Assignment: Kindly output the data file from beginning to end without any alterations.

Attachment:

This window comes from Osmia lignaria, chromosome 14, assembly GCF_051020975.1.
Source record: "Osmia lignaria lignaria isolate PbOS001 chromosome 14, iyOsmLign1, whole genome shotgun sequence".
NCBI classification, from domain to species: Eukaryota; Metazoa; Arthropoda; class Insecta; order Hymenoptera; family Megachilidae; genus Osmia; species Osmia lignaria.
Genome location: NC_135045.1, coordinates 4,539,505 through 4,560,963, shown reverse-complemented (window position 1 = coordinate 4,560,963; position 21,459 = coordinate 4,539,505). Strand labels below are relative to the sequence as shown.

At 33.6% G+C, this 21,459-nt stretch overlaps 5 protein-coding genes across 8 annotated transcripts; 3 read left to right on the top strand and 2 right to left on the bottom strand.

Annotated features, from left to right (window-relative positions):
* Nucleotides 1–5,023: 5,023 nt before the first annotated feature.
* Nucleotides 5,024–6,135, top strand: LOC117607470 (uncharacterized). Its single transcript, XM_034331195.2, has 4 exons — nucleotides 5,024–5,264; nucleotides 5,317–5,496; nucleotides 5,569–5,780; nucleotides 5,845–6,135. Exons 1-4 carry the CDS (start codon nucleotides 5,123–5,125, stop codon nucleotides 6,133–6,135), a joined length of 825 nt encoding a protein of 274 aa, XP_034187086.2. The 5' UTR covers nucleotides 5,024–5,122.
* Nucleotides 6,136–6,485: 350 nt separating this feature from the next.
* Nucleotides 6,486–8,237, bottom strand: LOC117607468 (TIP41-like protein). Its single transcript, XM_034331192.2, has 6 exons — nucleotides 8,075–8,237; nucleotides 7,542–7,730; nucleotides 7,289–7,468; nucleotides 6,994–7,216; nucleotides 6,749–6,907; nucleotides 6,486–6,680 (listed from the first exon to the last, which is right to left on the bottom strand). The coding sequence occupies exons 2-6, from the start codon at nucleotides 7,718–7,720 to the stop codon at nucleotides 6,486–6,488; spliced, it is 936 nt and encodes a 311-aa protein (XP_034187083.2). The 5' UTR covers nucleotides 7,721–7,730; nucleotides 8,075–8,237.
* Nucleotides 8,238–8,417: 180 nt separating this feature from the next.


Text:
This window comes from Osmia lignaria, chromosome 14, assembly GCF_051020975.1.
Source record: "Osmia lignaria lignaria isolate PbOS001 chromosome 14, iyOsmLign1, whole genome shotgun sequence".
NCBI classification, from domain to species: Eukaryota; Metazoa; Arthropoda; class Insecta; order Hymenoptera; family Megachilidae; genus Osmia; species Osmia lignaria.
Genome location: NC_135045.1, coordinates 4,539,505 through 4,560,963, shown reverse-complemented (window position 1 = coordinate 4,560,963; position 21,459 = coordinate 4,539,505). Strand labels below are relative to the sequence as shown.

At 33.6% G+C, this 21,459-nt stretch overlaps 5 protein-coding genes across 8 annotated transcripts; 3 read left to right on the top strand and 2 right to left on the bottom strand.

Annotated features, from left to right (window-relative positions):
* Nucleotides 1–5,023: 5,023 nt before the first annotated feature.
* Nucleotides 5,024–6,135, top strand: LOC117607470 (uncharacterized). Its single transcript, XM_034331195.2, has 4 exons — nucleotides 5,024–5,264; nucleotides 5,317–5,496; nucleotides 5,569–5,780; nucleotides 5,845–6,135. Exons 1-4 carry the CDS (start codon nucleotides 5,123–5,125, stop codon nucleotides 6,133–6,135), a joined length of 825 nt encoding a protein of 274 aa, XP_034187086.2. The 5' UTR covers nucleotides 5,024–5,122.
* Nucleotides 6,136–6,485: 350 nt separating this feature from the next.
* Nucleotides 6,486–8,237, bottom strand: LOC117607468 (TIP41-like protein). Its single transcript, XM_034331192.2, has 6 exons — nucleotides 8,075–8,237; nucleotides 7,542–7,730; nucleotides 7,289–7,468; nucleotides 6,994–7,216; nucleotides 6,749–6,907; nucleotides 6,486–6,680 (listed from the first exon to the last, which is right to left on the bottom strand). The coding sequence occupies exons 2-6, from the start codon at nucleotides 7,718–7,720 to the stop codon at nucleotides 6,486–6,488; spliced, it is 936 nt and encodes a 311-aa protein (XP_034187083.2). The 5' UTR covers nucleotides 7,721–7,730; nucleotides 8,075–8,237.
* Nucleotides 8,238–8,417: 180 nt separating this feature from the next.